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How ICANN's Non-Latin-Character Domain Names Will Change Search

globe/laptops

The Internet Corporation for Assigned Names and Numbers (ICANN), which oversees the Internet's naming and numbering systems, opened registration today for non-Latin-character domain names, but some SEO experts believe it will create both benefits and chaos as companies take brands international.

While Latin characters (A to Z) have saturated the market for domain names, the new move will help sites in Arabic, Chinese and Japanese languages take on more importance. Google CEO Eric Schmidt said at a recent Gartner Symposium in Orlando that within five years the Chinese language will dominate the Internet and social media. And Egypt will introduce the first domain name to use the Arabic script.

The first official domain names with non-Latin characters should begin appearing in 2010. The shift will become important for search engine optimization experts that branch out into driving traffic across non-English-speaking markets.

Google looks at many elements to determine how to rank relevance, but the URL has been one of the most paramount. That's why people spend lots of money buying up heavily searched single- or double-word URLs. Those who jump into the search fray and buy up the new domain names consisting of heavily searched-on words, such as free, games, music, cell phones and sex, will capitalize on ranking for those words in search engines, according to Eli Feldblum CTO and founder at RankAbove, an Israeli-based SEO company.



"Until now, if you wanted to rank for a keyword that's in Chinese, Japanese, Arabic, or any non-Latin language, you would have to make sure to put the keyword in every place but the URL," Feldblum says. "You would always miss out on something by not putting the word in the URL. But that was okay because no one could do it. Now you will see a new arms race because people have the ability to put it in the domain."

Companies also could buy up the URLs and direct traffic to other sites. Smaller companies dependent on SEO will likely buy up the domains first. Other companies might buy up the domain names to protect their brands.

Opening the opportunity for countries to buy domain names based on non-Latin characters has far greater implications than introducing a new top-level domain. Since the new move opens the market to an infinite number of domains, the ICANN could have problems controlling spammers and phishing sites.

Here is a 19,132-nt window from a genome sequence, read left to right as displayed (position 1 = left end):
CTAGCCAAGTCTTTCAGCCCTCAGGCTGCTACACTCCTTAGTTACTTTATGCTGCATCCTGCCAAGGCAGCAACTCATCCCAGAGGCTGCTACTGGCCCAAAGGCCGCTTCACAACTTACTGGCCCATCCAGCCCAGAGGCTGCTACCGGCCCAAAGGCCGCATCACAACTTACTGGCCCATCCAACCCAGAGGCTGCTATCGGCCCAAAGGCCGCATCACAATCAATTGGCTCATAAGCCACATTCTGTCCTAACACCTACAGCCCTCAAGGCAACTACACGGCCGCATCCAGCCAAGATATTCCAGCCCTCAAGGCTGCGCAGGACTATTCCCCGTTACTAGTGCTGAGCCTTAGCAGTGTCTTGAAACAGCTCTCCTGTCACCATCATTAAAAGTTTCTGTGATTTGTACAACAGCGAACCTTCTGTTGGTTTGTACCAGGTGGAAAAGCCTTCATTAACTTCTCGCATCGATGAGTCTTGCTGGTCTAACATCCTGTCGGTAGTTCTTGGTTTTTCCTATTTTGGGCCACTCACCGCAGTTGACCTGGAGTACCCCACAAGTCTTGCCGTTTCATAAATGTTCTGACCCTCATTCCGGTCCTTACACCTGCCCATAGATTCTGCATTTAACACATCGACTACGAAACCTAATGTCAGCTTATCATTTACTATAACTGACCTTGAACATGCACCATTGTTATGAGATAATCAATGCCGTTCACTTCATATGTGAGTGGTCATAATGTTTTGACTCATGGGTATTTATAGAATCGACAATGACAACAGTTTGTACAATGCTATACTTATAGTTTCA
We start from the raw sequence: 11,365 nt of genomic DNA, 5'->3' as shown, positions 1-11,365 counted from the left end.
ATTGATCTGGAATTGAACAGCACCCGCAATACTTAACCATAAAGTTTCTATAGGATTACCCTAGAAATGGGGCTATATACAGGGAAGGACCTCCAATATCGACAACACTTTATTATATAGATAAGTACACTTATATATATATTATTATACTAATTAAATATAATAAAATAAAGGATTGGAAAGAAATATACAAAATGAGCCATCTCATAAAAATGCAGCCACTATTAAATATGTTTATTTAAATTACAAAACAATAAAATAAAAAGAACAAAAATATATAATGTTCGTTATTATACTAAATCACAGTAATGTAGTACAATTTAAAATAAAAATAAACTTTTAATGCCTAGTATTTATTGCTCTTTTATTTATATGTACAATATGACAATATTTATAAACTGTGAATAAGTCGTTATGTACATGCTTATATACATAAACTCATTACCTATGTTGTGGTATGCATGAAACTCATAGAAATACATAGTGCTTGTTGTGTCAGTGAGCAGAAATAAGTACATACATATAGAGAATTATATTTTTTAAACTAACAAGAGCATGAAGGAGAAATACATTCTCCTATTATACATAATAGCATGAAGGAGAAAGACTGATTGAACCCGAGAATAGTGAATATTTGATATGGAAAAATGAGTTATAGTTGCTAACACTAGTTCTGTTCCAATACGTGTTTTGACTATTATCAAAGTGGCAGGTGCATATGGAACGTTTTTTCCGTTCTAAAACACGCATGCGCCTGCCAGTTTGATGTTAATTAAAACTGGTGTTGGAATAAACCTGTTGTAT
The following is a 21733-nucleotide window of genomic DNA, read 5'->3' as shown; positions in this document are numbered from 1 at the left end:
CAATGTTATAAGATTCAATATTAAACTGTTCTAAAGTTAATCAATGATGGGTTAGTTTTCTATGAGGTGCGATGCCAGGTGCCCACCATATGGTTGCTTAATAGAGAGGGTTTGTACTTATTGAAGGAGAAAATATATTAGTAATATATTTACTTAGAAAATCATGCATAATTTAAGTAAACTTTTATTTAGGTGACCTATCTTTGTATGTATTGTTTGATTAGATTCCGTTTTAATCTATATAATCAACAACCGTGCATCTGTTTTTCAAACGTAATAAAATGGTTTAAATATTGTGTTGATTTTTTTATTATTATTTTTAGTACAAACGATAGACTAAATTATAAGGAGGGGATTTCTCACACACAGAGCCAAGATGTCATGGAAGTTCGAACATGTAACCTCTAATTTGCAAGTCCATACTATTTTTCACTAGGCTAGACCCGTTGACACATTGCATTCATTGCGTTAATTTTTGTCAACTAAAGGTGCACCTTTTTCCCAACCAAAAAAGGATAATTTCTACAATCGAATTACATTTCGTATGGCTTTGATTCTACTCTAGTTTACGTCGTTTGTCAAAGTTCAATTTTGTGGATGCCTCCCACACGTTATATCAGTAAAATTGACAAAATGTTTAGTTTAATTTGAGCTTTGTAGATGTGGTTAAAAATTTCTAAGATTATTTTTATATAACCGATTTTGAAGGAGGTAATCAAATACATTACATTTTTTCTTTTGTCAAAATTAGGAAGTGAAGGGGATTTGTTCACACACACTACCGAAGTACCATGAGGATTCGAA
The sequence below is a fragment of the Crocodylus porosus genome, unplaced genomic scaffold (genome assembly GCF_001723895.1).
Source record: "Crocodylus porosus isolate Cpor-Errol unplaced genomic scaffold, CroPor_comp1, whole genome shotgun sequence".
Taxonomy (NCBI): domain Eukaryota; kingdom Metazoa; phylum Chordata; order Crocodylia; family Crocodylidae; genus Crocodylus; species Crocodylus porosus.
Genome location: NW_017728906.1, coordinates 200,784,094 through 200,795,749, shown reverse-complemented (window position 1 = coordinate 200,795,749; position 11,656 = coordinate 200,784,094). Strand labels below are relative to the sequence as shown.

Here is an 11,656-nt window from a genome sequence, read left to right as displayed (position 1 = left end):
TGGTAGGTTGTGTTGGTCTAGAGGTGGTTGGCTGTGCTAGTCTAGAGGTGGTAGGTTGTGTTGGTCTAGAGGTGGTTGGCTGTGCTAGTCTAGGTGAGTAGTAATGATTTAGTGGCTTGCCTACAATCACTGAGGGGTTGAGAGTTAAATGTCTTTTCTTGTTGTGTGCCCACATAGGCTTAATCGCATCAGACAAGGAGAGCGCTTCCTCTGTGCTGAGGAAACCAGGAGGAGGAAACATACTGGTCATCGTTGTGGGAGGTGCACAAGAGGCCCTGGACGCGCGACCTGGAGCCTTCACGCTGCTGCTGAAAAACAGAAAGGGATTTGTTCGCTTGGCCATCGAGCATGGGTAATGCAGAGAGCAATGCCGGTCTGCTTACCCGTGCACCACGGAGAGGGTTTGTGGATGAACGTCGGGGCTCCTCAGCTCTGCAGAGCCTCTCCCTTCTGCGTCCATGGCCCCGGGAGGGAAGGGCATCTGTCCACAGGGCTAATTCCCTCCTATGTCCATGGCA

"Domainers, folks that snap up thousands of potential combinations, love new top-level domains they can squat on," says David Harry, Reliable SEO founder. "When .me came out it was a bonanza." Workfor.me and f*ck.me are some examples Harry provides in a Skype message.

People make a lot of money buying up great domain names. Some in the domain industry will try to buy up the top search words in a variety of languages. Typically, people purchasing domains test them during the grace period to identify the ones producing the most traffic. They return the ones that don't make money. Average companies looking for their domain name will suffer by being locked out of the biz.

Similar to Harry, tech geek Joe Lucas believes ICANN's decision makes the Web more accessible to people worldwide; he thinks it should have a major impact on the mobile market, but not the search industry overall. "Internationally mobile usage far surpasses the U.S., and if anything this change will only help increase the dominance of that platform," he says. "What will be interesting to see is how large international companies adopt to the new change from an SEO perspective." Lucas says the SEO industry could see a large shake-up internationally as companies struggle with the process of essentially starting a new domain and trying to rank well for international searches.

"It expands the international SEO soup, more specialists, cross-language analytics platforms and translators," says Marty Weintraub, founder of aimClear. "Yeah, it's a great time to be an SEO, as the global village joins the network on their respective syntax and linguistic terms. Who knows how engines will value things. I think .com will always be global lakefront property.

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1 comment about "How ICANN's Non-Latin-Character Domain Names Will Change Search".
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  1. Tom Funk from timberline interactive, November 16, 2009 at 6:59 p.m.

    Re: "The first official domain names with non-Latin characters should begin appearing in 2010." Is it known whether all domain-name registrars will be able to sell non-latin domains, or will they be exclusive to just one or a few registrars?

    I am not a domainer, but I can imagine a number of desirable Spanish URLs.

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